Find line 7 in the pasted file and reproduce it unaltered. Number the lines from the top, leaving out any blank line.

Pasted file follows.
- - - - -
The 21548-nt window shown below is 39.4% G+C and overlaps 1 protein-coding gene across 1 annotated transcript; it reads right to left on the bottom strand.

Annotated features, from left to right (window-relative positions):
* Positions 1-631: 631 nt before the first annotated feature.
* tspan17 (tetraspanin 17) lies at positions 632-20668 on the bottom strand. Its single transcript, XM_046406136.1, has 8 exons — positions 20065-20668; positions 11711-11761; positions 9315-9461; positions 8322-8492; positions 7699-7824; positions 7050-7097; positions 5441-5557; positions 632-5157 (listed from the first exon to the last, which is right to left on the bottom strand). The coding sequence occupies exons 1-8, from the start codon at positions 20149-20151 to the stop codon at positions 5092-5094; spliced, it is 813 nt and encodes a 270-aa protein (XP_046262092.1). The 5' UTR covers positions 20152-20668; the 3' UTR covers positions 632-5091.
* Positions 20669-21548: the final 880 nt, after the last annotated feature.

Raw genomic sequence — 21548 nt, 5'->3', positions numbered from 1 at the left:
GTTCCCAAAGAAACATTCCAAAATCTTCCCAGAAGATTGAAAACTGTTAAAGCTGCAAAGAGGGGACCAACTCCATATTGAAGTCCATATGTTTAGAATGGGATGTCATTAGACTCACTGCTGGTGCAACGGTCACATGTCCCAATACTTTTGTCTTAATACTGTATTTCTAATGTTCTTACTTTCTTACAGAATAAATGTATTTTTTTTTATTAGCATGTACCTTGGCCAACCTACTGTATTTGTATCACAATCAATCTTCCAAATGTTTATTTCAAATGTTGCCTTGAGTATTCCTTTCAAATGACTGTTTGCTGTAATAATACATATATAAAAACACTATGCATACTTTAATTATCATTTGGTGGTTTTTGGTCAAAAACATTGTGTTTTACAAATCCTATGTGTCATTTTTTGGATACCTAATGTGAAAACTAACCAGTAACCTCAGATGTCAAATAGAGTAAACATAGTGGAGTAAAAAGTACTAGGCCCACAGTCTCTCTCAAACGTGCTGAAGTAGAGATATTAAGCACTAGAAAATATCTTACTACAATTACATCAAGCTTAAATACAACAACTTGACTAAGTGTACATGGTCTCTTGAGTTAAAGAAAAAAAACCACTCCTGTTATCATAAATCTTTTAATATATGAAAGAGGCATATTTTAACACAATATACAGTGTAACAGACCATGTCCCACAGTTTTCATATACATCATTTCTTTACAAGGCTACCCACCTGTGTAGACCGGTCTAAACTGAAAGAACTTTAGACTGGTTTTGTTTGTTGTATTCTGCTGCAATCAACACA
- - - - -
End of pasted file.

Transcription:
GTTCCCAAAGAAACATTCCAAAATCTTCCCAGAAGATTGAAAACTGTTAAAGCTGCAAAGAGGGGACCAACTCCATATTGAAGTCCATATGTTTAGAATGGGATGTCATTAGACTCACTGCTGGTGCAACGGTCACATGTCCCAATACTTTTGTCTTAATACTGTATTTCTAATGTTCTTACTTTCTTACAGAATAAATGTATTTTTTTTTATTAGCATGTACCTTGGCCAACCTACTGTATTTGTATCACAATCAATCTTCCAAATGTTTATTTCAAATGTTGCCTTGAGTATTCCTTTCAAATGACTGTTTGCTGTAATAATACATATATAAAAACACTATGCATACTTTAATTATCATTTGGTGGTTTTTGGTCAAAAACATTGTGTTTTACAAATCCTATGTGTCATTTTTTGGATACCTAATGTGAAAACTAACCAGTAACCTCAGATGTCAAATAGAGTAAACATAGTGGAGTAAAAAGTACTAGGCCCACAGTCTCTCTCAAACGTGCTGAAGTAGAGATATTAAGCACTAGAAAATATCTTACTACAATTACATCAAGCTTAAATACAACAACTTGACTAAGTGTACATGGTCTCTTGAGTTAAAGAAAAAAAACCACTCCTGTTATCATAAATCTTTTAATATATGAAAGAGGCATATTTTAACACAATATACAGTGTAACAGACCATGTCCCACAGTTTTCATATACATCATTTCTTTACAAGGCTACCCACCTGTGTAGACCGGTCTAAACTGAAAGAACTTTAGACTGGTTTTGTTTGTTGTATTCTGCTGCAATCAACACA